Subject to persecution in the Soviet Union, the faith has been granted official status since the 1990s by the government of Mari El, where it is recognized as one of the three traditional faiths along with Orthodox Christianity and Islam. Some activists claim that the Mari native religion believers are subject to pressure by Russian authorities as part of a wider campaign to Russify Mari culture. Vitaly Tanakov, an adherent of the faith, was charged with inciting religious, national, social and linguistic hatred after publishing the book The Priest Speaks.

Modern Paganism

Modern Paganism, also known as Contemporary Paganism and Neopaganism, is a collective term for new religious movements influenced by or derived from the various historical pagan beliefs of pre-modern Europe, North Africa and the Near East. Although they do share similarities, contemporary Pagan religious movements are diverse, and no single set of beliefs, practices or texts are shared by them all. Most academics studying the phenomenon have treated it as a movement of different religions, whereas a minority instead characterise it as a single religion into which different Pagan faiths fit as denominations. Not all members of faiths or beliefs regarded as Neopagan self-identify as "Pagan".

Adherents rely on pre-Christian, folkloric and ethnographic sources to a variety of degrees; many follow a spirituality which they accept as being entirely modern, while others attempt to reconstruct or revive indigenous, ethnic religions as found in historical and folkloric sources as accurately as possible. Academic research has placed the Pagan movement along a spectrum, with Eclecticism on one end and Polytheistic Reconstructionism on the other. Polytheism, animism and pantheism are common features in Pagan theology. Rituals take place in both public and in private domestic settings.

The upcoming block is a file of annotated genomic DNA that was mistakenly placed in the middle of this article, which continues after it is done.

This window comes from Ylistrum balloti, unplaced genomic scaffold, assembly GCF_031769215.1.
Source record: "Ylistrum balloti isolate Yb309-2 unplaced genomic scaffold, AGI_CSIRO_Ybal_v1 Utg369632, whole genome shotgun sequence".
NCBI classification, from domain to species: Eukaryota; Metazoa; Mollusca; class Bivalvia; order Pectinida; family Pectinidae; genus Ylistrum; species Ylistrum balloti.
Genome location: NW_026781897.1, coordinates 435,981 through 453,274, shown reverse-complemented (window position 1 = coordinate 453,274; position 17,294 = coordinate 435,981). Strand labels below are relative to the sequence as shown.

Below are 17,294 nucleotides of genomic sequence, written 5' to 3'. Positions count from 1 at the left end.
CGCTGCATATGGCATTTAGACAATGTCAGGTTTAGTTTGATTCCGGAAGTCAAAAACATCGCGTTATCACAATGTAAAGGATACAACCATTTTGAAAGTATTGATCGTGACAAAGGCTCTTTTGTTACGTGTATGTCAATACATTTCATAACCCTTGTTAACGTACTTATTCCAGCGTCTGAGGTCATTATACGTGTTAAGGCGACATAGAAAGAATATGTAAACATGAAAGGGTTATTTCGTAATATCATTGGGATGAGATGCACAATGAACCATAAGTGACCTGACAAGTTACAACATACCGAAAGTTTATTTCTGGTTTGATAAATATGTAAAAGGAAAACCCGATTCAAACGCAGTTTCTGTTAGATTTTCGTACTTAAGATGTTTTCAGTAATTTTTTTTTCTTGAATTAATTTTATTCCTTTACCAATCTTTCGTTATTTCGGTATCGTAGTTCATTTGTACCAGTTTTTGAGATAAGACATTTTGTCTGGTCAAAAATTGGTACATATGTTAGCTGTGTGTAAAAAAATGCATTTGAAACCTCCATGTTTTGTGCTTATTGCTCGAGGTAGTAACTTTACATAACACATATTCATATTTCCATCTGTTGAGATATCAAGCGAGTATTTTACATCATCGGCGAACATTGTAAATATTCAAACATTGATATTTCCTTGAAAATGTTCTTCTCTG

The Pagan relationship with Christianity is often strained. Contemporary Paganism has sometimes been associated with the New Age movement, with scholars highlighting both similarities and differences. From the 1990s onwards, scholars studying the modern Pagan movement have established the academic field of Pagan studies.

Mordvin Native Religion

Mordvin Neopaganism, or the Mordvin native religion or Erzyan native religion, is the modern revival of the ethnic religion of the Mordvins (Erzya and Moksha), peoples of Volga Finnic ethnic stock dwelling in the republic of Mordovia within Russia, or in bordering lands of Russia. The religion is often called Mastorava (Mordvin for: "Mother Earth"), from the homonymous epic poem or the mother goddess of the Mordvin pantheon. The name of the originating god according to the Mordvin tradition is Ineshkipaz.

The Mordvins have been almost fully Christianised since the times of Kievan Rus', although Pagan customs were preserved in the folklore and a few villages completely preserved the native faith at least until further missionary activities of the Russian Orthodox Church in the 17th century and in the early 20th century. The Neopagan revival was started in 1990, alongside that of many other native religions in Russia, as the Soviet Union was on the brink of dissolution.

According to scholar Victor Schnirelmann, 2% of the Mordvins adhere to the Mordvin native faith, while more recent figures by the Evangelical database Joshua Project report 5%. Adherents of the Erzyan Mastor organisation organise the Rasken Ozks (Mordvin for: "Native Prayer"), a national Mordvin worship service held yearly, with participation also of members of the Mastorava organisation and other ones.

Organized religion

Organized religion (or organised religion—see spelling differences), also known as institutional religion, is religion in which belief systems and rituals are systematically arranged and formally established. Organized religion is typically characterized by an official doctrine (or dogma), a hierarchical or bureaucratic leadership structure, and a codification of rules and practices.